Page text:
"No one is going to tell me how to live my life."


As the song goes :"Everything old is new again"

I was raised on the Green catechism (Baltimore in the USA)

What is the Mass?
The Mass is the unbloody representation of Christ's sacrifice on Calvary.

This is the essence of the Catholic doctrine on the Sacrifice of the Mass. Yes, it would have been better to have elaborated on the doctrine and given us the Q&A as a take home but for generations, the majority of whom left school at age 16, and who would probably not pick up a religious book, other than their Sunday Missal, for the rest of their lives they had the basics of the Faith. This was thrown out in favour of "what does it mean to you?" and felt banners which, like fairy floss (candy floss) quickly dissolved and left nothing of value behind. Now the Church, forty years later, has "discovered" that the young need something they can take in easily to give them the basics of the Faith but hopefully they will also graduate to the Catechism of the Catholic Church for something more meatier.


Sharon -- who was it that threw out the basics "in favour of 'what does it mean to you?' and felt banners which, like fairy floss (candy floss) quickly dissolved and left nothing of value behind"?

The people that did that -- the people who gave us the hippie 70s -- were the same people who were raised on things like the Baltimore Catechism, people who could indeed repeat rote responses, but did not have the slightest clue about what any of it meant.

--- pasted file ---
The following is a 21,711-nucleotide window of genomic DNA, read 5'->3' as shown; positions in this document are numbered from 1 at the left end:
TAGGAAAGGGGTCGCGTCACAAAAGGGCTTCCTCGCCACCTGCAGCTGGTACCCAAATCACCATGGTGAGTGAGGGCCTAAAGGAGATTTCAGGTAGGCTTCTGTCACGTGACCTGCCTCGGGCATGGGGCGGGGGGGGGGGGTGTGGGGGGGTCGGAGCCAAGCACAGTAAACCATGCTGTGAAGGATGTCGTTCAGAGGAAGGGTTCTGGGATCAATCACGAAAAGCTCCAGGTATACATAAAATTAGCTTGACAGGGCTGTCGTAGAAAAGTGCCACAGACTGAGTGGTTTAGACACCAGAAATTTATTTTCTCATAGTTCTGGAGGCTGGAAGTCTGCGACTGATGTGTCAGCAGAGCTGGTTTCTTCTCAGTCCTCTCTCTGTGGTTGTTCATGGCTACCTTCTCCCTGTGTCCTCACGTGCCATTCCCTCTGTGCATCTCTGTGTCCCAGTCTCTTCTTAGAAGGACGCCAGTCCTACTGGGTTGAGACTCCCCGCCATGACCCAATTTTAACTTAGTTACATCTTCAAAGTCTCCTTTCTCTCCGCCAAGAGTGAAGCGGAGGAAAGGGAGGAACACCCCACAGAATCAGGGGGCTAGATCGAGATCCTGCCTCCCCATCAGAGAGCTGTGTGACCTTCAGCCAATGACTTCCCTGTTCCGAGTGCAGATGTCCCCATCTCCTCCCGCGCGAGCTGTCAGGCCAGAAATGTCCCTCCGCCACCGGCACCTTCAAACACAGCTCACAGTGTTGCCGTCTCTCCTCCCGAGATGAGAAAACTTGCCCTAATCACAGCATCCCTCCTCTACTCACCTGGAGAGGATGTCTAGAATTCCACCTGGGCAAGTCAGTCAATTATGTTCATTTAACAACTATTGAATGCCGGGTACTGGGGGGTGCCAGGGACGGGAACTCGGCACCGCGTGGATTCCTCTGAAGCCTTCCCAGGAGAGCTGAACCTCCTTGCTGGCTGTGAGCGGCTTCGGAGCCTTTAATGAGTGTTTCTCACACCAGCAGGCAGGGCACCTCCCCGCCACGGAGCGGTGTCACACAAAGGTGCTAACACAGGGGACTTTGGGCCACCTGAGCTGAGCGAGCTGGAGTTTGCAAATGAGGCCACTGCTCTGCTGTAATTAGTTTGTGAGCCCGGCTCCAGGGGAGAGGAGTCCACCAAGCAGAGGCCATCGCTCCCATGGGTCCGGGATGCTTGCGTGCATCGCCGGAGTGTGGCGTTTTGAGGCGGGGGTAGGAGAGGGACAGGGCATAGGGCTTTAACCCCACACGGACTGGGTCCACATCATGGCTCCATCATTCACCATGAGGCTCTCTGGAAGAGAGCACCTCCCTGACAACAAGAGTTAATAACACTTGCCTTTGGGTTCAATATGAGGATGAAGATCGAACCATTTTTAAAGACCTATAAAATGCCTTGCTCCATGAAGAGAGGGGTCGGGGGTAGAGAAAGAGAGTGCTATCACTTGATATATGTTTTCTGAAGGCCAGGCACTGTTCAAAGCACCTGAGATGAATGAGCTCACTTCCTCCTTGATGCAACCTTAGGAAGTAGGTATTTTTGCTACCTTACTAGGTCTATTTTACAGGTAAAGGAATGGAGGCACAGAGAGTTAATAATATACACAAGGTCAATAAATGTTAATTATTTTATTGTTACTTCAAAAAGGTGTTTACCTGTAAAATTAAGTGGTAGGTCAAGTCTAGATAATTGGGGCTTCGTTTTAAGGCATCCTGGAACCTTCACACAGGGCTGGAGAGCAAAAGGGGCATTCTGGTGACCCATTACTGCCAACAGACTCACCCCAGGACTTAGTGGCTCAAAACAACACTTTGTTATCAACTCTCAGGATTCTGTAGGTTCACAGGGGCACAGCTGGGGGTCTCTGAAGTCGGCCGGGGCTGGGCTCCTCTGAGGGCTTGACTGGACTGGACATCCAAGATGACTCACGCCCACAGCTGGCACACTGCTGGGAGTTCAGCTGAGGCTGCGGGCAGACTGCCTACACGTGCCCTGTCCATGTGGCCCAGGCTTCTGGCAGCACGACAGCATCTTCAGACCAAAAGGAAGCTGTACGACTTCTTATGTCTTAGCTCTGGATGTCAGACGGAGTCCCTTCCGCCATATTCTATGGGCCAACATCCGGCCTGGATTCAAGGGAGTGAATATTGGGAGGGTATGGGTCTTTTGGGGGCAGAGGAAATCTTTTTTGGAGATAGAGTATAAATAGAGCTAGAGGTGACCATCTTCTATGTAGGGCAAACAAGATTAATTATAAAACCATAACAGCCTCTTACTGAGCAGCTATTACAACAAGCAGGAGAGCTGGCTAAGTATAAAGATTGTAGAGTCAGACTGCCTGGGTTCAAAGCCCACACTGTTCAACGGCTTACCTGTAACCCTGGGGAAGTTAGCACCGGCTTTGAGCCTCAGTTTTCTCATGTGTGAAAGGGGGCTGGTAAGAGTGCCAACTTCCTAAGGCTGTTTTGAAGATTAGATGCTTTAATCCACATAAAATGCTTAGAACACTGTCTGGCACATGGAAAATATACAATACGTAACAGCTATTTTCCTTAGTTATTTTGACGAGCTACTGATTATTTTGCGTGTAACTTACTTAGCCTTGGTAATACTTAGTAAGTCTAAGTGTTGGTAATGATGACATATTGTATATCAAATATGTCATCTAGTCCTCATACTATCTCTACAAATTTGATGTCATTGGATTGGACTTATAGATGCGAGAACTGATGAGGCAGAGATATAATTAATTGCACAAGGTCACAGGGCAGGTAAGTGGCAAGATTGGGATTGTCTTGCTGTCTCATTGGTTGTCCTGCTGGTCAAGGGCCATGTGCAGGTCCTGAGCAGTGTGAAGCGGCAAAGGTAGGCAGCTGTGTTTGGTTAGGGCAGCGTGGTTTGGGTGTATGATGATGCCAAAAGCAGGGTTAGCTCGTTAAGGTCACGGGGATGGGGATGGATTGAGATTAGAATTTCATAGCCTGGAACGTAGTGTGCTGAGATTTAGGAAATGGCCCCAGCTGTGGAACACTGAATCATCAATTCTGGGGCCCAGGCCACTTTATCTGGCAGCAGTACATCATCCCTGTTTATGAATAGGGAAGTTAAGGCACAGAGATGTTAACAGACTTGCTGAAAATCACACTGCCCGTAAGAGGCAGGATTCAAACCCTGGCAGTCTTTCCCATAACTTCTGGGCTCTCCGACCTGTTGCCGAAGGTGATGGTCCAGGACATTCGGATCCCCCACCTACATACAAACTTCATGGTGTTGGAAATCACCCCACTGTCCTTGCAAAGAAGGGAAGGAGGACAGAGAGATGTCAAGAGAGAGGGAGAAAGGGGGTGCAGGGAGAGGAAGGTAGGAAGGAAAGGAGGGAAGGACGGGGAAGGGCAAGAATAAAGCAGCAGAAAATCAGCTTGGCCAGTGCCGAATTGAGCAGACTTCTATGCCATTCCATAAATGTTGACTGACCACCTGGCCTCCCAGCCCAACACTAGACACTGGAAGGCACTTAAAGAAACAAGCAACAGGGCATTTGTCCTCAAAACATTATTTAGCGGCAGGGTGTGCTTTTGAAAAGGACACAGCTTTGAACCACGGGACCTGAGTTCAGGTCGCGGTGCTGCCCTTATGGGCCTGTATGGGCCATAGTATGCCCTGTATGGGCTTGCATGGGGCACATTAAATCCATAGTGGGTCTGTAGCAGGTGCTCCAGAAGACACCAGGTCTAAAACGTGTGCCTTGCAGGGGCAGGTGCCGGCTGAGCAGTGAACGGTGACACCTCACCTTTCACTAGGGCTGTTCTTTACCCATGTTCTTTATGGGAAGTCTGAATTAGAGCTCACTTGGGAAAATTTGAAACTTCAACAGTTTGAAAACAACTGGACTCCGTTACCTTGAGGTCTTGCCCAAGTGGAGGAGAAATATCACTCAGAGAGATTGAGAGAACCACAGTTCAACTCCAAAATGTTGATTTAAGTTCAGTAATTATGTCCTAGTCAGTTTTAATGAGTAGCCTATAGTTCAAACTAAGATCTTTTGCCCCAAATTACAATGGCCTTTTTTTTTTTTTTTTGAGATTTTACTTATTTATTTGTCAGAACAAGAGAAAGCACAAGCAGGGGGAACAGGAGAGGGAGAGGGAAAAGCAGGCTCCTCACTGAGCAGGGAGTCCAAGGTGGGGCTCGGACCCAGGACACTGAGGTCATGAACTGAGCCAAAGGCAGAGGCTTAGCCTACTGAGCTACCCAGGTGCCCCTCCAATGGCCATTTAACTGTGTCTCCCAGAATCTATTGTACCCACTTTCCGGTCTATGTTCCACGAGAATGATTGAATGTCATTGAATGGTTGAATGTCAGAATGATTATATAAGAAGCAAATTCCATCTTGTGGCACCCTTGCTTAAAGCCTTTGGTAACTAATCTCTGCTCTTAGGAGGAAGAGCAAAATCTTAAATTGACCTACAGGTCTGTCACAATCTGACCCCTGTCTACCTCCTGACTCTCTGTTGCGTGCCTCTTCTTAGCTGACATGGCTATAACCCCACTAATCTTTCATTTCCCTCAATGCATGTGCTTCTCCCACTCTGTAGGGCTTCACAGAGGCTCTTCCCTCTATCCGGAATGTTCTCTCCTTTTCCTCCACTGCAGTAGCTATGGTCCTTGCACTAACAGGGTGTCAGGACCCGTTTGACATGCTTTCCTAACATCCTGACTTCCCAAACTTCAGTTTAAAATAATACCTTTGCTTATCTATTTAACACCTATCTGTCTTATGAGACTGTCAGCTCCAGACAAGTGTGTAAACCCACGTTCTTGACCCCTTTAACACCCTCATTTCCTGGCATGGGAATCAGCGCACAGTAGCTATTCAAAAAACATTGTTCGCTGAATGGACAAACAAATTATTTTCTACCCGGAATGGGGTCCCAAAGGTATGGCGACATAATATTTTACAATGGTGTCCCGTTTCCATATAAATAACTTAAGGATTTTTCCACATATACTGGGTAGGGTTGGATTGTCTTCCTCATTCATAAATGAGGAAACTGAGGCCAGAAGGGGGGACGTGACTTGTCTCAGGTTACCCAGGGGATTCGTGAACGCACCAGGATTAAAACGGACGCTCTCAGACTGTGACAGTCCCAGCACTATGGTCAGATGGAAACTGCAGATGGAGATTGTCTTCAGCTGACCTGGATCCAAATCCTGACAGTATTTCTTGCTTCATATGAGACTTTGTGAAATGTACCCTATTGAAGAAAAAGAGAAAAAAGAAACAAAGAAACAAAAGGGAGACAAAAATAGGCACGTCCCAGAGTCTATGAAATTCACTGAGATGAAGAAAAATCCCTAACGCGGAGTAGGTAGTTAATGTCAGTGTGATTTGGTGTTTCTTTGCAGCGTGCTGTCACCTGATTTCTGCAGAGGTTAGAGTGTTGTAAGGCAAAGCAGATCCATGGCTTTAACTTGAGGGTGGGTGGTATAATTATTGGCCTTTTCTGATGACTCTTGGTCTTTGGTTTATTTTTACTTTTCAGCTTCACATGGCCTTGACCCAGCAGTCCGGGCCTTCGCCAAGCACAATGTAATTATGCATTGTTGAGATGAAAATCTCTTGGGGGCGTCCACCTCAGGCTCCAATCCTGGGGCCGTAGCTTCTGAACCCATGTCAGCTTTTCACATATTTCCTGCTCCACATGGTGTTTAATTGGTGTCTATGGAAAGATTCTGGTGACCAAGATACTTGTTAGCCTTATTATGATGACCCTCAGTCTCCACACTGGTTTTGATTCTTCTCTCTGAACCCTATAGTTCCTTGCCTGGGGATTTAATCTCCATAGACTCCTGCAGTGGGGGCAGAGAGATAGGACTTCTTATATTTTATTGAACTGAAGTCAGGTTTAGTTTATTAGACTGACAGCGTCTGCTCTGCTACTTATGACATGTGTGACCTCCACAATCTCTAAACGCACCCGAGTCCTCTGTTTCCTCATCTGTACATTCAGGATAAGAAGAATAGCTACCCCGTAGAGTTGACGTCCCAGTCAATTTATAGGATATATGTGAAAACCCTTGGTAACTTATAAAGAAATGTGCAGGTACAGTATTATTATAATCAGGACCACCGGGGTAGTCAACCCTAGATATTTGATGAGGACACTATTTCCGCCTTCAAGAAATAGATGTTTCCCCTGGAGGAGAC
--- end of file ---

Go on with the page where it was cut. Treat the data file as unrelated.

I have flipped through and read parts of Youcat and my spontaneous reaction was that it is entirely suitable for adults.


Bender you are quite correct in saying that "the people who gave us the hippie 70s" were raised on the Green Catechism but these same people didn't stop at the Green Catechism they went on to be ordained after 6+ years studying the Catholic Faith. They weren't the topic of my post and I apologise if I didn't make my point clearer.

My point was to praise a catechism which gives an orthodox "take home" message of the Faith for those who are unlikely to undertake further studies. I also expressed the hope that they would move on to, at least, the Catechism of the Catholic Church. When I taught catechetics to 11 and 12 year old students, I used the Green Catechism Q&A as a take home summary of what I had been teaching.

I quite agree with your point about rote responses - it is not enough to know the "right answers" we must believe what we are saying and come to a knowledge of and love for Jesus Christ. That is the whole purpose of the Church - to lead us to Christ.


I read today on www.chiesa that the original German edition and subsequent translations of YouCat contain "errors or debatable passages" concerning, among other things, the salvific value of non-Christian religions. Do these problems exist in the English translation published by Ignatius? I for one shall not pay one penny for a youth catechism that even remotely suggests to young Catholics that they needn't worry about evangelizing their non-Christian friends because the latter are saved in their own religions.

Comment from www.chiesa:

On April 13 there was the official presentation, at the Vatican, of the new Catechism for young people, "YouCat," which is expected to see massive distribution above all in view of the next World Youth Day.

But in both the original German edition and the translations into other languages, errors or debatable passages have been found, on issues that are not trivial: euthanasia, contraception, and the salvific value of non-Christian religions.

These errors have been covered on "Settimo Cielo," the companion blog to www.chiesa for readers of Italian.

In particular in the following posts:

> In Italia "YouCat" dice sì al preservativo, nel resto del mondo no (12.4.2011)

> Il catechismo dei giovani nasce vecchio. E casca sull'eutanasia (13.4.2011)

> Ancora sull'eutanasia. In "YouCat" si parla solo tedesco (15.4.2011)

> "Euthanasie" o "Sterbehilfe"? Martinetti: Il magistero parli più chiaro (16.4.2011)